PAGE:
In the last fortnight, there has been something of a reversal in the market's favorite Factor trade - long Growth/Momentum and short Value. It began in the US, but as is normally the case, it soon went Global. As a result of this, months of gains in Momentum (long) and Value (short) were lost in a matter of days.
But one would not have known anything of this, looking at the Indices, with all major markets seeing gains since the start of September.
One of the most persistent myths around ETFs that are focused on environmental, social and governance (ESG) factors is that investors will have to pay a premium for green exposure.
Last time, we debunked the myth that the ‘premium’ in question would be sacrificing returns. This time, let’s look at the other more common use of the word ‘premium’ – that is annual fees.
As most investors who are interested in ETFs know, there has long been a race to the bottom on annual charges. While most actively managed funds have the audacity to hover between 0.75% and 1% per year, depending on the asset class and strategy, ETFs have been falling as if there is no gravity. Investors can pick up an entire portfolio for just a couple of basis points – and as US publication ETF.com discovers every year, the price just gets lower (it hit 0.05% in 2017).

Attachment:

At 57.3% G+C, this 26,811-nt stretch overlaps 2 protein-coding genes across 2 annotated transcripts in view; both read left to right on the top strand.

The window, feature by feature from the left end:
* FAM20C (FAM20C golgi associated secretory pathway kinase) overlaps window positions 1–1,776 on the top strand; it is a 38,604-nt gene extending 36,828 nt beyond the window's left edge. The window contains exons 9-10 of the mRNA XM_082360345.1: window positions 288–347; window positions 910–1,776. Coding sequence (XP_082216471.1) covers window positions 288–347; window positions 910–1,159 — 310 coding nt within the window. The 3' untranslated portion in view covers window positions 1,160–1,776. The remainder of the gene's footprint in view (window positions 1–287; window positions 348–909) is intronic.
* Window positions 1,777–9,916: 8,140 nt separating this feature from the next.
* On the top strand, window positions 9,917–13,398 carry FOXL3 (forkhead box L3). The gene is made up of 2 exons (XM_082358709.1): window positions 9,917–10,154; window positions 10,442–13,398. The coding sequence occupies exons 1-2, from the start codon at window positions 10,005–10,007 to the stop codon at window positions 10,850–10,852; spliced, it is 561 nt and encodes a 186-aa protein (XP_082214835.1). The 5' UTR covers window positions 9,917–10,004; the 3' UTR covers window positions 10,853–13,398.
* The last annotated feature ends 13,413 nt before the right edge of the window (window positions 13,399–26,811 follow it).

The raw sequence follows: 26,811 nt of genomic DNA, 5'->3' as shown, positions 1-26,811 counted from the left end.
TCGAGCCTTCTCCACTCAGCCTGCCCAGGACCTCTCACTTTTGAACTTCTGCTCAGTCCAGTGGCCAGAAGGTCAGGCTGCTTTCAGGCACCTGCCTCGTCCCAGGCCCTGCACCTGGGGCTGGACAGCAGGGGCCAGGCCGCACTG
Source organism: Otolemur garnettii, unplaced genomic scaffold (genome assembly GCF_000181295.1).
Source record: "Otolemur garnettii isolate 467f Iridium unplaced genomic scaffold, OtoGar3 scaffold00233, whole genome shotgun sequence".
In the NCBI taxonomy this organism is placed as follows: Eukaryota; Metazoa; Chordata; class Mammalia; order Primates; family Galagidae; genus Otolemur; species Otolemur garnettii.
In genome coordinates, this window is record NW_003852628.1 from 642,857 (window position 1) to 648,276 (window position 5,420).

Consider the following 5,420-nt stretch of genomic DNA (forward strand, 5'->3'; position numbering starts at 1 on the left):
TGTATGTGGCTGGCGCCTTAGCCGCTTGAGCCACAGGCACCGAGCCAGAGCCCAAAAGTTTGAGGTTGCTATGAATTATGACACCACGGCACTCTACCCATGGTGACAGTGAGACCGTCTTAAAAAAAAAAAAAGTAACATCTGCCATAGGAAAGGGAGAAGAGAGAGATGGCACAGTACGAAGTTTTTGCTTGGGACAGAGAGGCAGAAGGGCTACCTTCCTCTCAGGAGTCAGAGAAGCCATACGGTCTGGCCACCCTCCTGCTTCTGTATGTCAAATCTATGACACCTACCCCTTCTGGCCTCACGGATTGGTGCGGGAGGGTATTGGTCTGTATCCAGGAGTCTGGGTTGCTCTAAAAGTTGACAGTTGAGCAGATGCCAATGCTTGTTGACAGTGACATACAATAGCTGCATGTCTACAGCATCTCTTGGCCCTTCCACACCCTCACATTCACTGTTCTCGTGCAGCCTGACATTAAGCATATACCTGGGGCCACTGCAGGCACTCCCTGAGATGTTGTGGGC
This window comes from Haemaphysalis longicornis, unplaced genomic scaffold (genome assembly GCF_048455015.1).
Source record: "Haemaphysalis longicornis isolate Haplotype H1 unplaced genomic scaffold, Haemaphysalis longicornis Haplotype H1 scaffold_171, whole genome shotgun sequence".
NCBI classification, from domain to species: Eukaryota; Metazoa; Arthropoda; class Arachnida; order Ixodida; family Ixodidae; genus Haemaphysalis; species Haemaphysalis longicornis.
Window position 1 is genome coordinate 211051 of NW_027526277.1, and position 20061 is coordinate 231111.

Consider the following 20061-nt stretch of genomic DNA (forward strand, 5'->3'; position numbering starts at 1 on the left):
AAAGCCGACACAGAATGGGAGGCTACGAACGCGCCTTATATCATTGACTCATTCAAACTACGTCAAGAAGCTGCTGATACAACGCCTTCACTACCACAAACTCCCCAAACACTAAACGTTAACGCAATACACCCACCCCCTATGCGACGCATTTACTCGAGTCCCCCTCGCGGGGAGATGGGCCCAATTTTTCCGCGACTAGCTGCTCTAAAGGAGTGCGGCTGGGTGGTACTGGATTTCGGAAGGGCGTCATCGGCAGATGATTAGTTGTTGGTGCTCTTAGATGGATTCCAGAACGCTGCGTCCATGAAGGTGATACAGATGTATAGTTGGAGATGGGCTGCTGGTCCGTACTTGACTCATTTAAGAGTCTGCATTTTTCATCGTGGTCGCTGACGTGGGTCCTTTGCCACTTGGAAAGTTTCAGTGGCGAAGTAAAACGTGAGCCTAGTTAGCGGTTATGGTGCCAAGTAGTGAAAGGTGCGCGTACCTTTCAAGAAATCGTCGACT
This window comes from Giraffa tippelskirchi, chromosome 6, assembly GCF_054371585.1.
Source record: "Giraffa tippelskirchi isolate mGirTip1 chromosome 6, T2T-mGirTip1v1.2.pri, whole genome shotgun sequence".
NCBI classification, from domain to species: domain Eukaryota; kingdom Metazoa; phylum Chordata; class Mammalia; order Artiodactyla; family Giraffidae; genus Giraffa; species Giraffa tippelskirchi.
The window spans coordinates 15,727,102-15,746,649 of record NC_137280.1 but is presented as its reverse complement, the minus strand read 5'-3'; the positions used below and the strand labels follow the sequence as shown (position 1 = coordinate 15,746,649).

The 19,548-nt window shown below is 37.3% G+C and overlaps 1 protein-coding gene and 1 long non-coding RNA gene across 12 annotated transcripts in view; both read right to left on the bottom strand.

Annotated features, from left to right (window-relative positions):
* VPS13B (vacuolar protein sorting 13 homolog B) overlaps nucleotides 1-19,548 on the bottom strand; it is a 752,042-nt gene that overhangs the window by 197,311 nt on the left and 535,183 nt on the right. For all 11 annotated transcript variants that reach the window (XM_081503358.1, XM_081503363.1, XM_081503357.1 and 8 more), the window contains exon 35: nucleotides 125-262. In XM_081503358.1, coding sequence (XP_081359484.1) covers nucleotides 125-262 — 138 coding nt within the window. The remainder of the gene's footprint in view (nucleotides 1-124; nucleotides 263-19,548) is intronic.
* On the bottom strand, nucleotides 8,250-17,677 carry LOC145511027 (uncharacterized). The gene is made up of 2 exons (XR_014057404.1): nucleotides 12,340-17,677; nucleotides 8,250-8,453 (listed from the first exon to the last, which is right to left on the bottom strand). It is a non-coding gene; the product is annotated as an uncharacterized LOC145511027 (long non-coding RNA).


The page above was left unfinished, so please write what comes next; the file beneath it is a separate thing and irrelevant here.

The following blog was produced by Garrett Quigley of GSI (Global Systematic Investors LLP). GSI are the appointed sub-distributor for the Global Sustainable Value fund which EBI will be using in it's Earth portfolio suite. You may wish to view former EBI blogs on the Value premium both here and here.
• In global developed equity markets, Growth has outperformed Value for a protracted period.
• Growth is now trading at a historically high price level relative to Value.
• Much of the recent outperformance of Growth vs Value is due to the change in the valuation spread between Growth and Value.
• When Growth last traded at this valuation level, it subsequently underperformed Value for 20 years.